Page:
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The Visible Religion

The Russian Orthodox Church and her Relations with State and Society in Post-Soviet Canon Law (1992–2015)


Alexander Ponomariov

«The Visible Religion» is an antithesis to Thomas Luckmann’s concept. The Russian Orthodox Church in post-Soviet canon law suggests a comprehensive cultural program of modernity. Researched through the paradigms of multiple modernities and post-secularity, the ROC appears to be quite modern: she reflects on herself and the secular environment, employs secular language, appeals to public reason, the human rights discourse, and achievements of modern science. The fact that the ROC rejects some liberal Western developments should not be understood in the way that the ROC rejects modernity in general. As a legitimate player in the public sphere, the ROC puts forward her own – Russian Orthodox – model of modernity, which combines transcendence and immanence, theological and social reasoning, an afterlife strategy and cooperation with secular actors, whereby eschatology and the human rights discourse become two sides of the same coin.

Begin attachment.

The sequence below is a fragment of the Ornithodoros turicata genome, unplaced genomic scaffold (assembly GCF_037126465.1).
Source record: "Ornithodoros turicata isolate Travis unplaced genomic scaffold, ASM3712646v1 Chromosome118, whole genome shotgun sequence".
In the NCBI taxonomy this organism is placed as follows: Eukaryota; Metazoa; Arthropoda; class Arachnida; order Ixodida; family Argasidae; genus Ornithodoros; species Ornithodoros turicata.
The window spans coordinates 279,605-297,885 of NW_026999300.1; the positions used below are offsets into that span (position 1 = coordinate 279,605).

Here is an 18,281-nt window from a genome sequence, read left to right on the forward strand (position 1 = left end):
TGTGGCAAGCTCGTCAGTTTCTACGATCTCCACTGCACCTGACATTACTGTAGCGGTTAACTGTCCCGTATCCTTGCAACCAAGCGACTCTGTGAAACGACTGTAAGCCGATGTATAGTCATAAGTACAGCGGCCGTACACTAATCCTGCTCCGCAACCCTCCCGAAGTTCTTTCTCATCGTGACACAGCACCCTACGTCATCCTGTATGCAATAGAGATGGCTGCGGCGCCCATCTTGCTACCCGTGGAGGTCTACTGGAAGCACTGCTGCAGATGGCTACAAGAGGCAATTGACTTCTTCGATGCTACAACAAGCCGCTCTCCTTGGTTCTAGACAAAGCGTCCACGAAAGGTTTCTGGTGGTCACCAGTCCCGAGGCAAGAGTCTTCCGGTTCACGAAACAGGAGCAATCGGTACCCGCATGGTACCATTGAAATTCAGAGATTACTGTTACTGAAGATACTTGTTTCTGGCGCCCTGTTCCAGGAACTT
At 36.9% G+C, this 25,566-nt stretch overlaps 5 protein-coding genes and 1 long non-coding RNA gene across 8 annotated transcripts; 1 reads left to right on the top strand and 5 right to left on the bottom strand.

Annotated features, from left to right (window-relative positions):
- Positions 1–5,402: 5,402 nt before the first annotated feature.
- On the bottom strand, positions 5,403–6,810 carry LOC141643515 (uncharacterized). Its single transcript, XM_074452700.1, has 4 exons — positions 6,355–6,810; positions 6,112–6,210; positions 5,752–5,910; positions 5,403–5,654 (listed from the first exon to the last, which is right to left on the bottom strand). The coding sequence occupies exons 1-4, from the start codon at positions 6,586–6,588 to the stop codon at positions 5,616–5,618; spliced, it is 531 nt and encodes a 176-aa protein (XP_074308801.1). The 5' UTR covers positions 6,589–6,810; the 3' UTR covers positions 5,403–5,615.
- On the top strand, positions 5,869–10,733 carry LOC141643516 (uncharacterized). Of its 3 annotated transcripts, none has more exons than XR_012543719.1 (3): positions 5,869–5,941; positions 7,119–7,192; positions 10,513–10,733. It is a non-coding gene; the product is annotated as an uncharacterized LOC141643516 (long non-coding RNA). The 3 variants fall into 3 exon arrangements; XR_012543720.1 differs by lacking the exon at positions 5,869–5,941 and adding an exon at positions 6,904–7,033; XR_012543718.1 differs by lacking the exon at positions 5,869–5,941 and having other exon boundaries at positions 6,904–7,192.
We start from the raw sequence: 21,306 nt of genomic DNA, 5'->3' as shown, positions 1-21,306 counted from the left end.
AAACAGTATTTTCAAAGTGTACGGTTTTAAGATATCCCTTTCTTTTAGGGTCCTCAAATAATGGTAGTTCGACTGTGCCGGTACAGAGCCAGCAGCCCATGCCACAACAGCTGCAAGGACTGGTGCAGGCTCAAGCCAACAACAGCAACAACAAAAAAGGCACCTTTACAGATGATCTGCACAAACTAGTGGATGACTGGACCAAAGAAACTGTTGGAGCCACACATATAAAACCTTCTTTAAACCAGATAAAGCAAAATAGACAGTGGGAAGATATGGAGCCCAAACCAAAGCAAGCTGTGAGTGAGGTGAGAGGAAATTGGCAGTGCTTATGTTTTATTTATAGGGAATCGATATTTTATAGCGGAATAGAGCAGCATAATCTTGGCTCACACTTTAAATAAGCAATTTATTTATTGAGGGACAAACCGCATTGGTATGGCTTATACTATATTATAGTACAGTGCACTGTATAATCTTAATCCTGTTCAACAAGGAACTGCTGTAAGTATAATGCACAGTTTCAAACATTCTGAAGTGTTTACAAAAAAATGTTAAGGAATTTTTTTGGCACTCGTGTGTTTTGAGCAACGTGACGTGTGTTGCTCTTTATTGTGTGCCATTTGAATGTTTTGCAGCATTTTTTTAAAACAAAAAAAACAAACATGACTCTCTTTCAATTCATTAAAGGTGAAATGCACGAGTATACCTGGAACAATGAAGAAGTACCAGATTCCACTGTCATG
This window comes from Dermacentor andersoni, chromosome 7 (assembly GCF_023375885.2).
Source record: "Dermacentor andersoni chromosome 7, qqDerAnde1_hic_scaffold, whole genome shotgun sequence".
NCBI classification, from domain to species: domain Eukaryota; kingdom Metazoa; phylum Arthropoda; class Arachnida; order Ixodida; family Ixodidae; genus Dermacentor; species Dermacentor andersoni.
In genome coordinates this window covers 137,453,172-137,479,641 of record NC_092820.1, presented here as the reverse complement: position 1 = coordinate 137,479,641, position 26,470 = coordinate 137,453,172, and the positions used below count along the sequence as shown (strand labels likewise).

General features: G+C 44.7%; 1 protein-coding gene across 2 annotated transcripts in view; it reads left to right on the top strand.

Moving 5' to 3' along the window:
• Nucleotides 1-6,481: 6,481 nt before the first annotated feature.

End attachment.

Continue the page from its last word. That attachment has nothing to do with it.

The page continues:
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6. Metareflection: Tradition, Modernity, Orthodoxy


6.1. Theology of Church Power

6.1.1. Symphony of Powers as a Metonymy

The IV Ecumenical Council held in Chalcedon (451 C.E.) came up with a famous and crucial for the Orthodox Church dogma on two natures in Christ. The human and divine natures in Christ were defined as independent, yet densely interconnected (DEC 1990: 86).524 In other words, they are believed to coexist in Christ in a certain symphony, neither altering their properties nor being subordinated to each other. This independent interconnectedness allows theology to metonymize them, and the notion ἀντιμεθίστασις τῶν ἰδιωμάτων (or communicatio idiomatum) became a standard device in Orthodoxy. It is theologically legitimate in connection with Christ to state, for instance, that “God suffered” on the cross or that “the man raised” Lazarus from the dead (Jn 11). In terms of political manifestations of symphony, the ideas of the mentioned dogma are applied to church-state relations. Besides, the accounts that the ROC violates the principle of secularity, which is set forth in the Russian Constitution, can be fended off by it. The ROC wants to be an independent public actor to influence politics, and particularly the decision-making process. This is quite in order, and various public forces influence the state without actually replacing it. As we saw above, the clergy may not become public servants, but nothing forbids them to “guide” the authorities that might seek spiritual advice. The ROC’s documents speak about the Church as a “power,” both in the liturgical and...

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